Four years ago, the British public voted to leave the EU—they voted to take back control of our borders and end free movement. Last year, they voted to get Brexit done and introduce a points-based immigration system. We are doing exactly that: despite the best efforts of the Labour party, we are ending free movement and introducing a points-based system. Today, we have published more details of that system, which will enable us to attract the brightest and best—a firmer and fairer system that will take back control of our borders, crack down on foreign criminals and unleash our country’s true potential. We are building a brighter future for Britain and signalling to the world that we are open for business.
Last week was the 15th anniversary of the 7/7 terrorist attacks. It was a moment once more to commemorate those who lost their lives and repeat our appreciation for those who rushed to help those caught in those dreadful blasts—particularly those from the emergency services. Will my right hon. Friend update the House on what plans her Government have to try to prevent future attacks and monitor people who have raised the suspicions of the police and security services?
My hon. Friend is absolutely right to pay tribute to those people and commemorate the anniversary of those attacks. In short, we are constantly investing in our security and intelligence services. In particular, we are investing in counter-terrorism policing, which has had an increase this year of £90 million—one of the largest uplifts ever, taking CT policing funding to more than £900 million. Of course, we have to do more to strengthen it and ensure our system is fit, agile and responsive to all sorts of threats.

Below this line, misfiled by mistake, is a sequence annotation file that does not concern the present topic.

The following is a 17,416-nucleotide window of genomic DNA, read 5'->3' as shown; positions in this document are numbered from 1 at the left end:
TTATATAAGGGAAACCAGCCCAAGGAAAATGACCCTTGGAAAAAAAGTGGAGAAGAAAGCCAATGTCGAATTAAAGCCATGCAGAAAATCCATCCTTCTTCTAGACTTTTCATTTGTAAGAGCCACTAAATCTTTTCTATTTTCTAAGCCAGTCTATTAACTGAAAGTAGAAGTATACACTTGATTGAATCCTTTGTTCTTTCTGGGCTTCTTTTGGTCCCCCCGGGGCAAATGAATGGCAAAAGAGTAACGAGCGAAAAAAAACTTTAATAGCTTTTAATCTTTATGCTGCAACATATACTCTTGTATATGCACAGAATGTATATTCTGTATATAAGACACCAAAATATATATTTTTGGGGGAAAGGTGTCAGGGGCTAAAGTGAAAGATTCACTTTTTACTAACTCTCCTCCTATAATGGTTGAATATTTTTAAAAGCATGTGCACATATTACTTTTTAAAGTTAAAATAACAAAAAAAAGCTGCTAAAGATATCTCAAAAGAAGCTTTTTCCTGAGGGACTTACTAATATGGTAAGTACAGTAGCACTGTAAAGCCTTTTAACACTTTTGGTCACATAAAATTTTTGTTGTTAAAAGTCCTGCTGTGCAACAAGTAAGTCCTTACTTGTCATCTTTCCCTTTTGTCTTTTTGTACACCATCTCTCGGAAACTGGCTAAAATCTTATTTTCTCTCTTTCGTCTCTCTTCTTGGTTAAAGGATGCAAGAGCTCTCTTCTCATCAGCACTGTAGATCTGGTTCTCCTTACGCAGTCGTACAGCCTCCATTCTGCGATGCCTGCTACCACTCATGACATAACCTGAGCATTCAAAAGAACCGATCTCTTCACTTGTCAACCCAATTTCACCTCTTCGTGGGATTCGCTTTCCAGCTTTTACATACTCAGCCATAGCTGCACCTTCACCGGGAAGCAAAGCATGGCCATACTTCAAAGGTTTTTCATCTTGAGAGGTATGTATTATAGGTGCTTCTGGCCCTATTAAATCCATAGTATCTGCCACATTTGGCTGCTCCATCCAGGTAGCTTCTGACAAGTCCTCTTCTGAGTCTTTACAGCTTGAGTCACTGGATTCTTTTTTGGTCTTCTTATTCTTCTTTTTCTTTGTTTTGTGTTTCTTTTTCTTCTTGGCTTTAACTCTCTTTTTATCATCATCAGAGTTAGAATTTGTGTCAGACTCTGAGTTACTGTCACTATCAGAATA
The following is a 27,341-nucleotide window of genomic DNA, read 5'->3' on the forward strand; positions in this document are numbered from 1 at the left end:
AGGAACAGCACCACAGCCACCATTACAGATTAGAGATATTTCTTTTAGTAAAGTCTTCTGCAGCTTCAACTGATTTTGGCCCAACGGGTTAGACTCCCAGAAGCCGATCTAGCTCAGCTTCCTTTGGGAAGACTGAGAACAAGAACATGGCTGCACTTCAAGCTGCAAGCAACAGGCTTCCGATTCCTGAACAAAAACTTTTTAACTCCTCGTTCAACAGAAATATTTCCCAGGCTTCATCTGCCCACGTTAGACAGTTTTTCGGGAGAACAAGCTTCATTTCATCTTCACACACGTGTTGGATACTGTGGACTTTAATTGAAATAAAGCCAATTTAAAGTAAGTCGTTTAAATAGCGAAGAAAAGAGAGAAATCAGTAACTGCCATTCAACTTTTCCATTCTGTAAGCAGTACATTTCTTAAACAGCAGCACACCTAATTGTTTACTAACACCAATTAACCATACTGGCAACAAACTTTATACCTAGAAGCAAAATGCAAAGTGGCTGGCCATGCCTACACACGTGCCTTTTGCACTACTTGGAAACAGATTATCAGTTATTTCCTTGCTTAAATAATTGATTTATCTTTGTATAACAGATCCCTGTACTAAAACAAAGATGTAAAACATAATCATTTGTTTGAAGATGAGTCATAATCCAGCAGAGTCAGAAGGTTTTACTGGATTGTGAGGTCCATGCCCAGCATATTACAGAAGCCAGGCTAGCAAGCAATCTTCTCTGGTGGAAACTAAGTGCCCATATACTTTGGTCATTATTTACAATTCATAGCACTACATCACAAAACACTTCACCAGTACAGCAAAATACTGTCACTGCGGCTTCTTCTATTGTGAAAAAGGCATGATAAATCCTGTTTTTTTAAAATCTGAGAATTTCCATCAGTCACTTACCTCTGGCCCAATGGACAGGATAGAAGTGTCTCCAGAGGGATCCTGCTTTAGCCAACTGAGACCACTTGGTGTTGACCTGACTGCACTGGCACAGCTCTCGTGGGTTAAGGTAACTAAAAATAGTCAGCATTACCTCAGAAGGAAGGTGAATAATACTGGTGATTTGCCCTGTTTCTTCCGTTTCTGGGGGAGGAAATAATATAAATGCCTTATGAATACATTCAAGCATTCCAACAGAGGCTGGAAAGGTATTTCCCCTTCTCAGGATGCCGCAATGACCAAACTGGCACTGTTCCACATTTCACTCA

I join the Home Secretary in paying tribute to those who died in the 7/7 attacks, and I commend the work of the emergency services that day.
When I read the details of the proposed new immigration system, I was disappointed, if unfortunately not shocked, to see evidence yet again that the Government do not consider carers to be skilled workers, as they have been excluded from the qualifying list for the health and care visa. After the Prime Minister accused care workers of not following the guidance on covid-19, and now this, will the Home Secretary please answer a simple question: what do the Government have against care workers?
We support our care workers. Senior care workers will qualify under the new points-based system. People will look at what has happened over the past few months and surely they will not think that our vision for the social care sector should be to carry on looking abroad to recruit at or near the minimum wage. We need to be prioritising jobs in this country.
We all want more people training and entering the care sector at a decent wage, but there are more than 100,000 vacancies in England alone today. Some of us in the House do not need reminding of how important and skilled care workers’ jobs are, but that does not always seem to be the case for the Government. I would like to extend an invitation to the Home Secretary. I will convene a meeting of a delegation of care workers, alongside their trade union representatives, to help to provide a better understanding of the incredible jobs they do. Would she care to join me? I am sure she would find meeting frontline care workers incredibly useful when sitting there deciding how skilled people’s jobs are.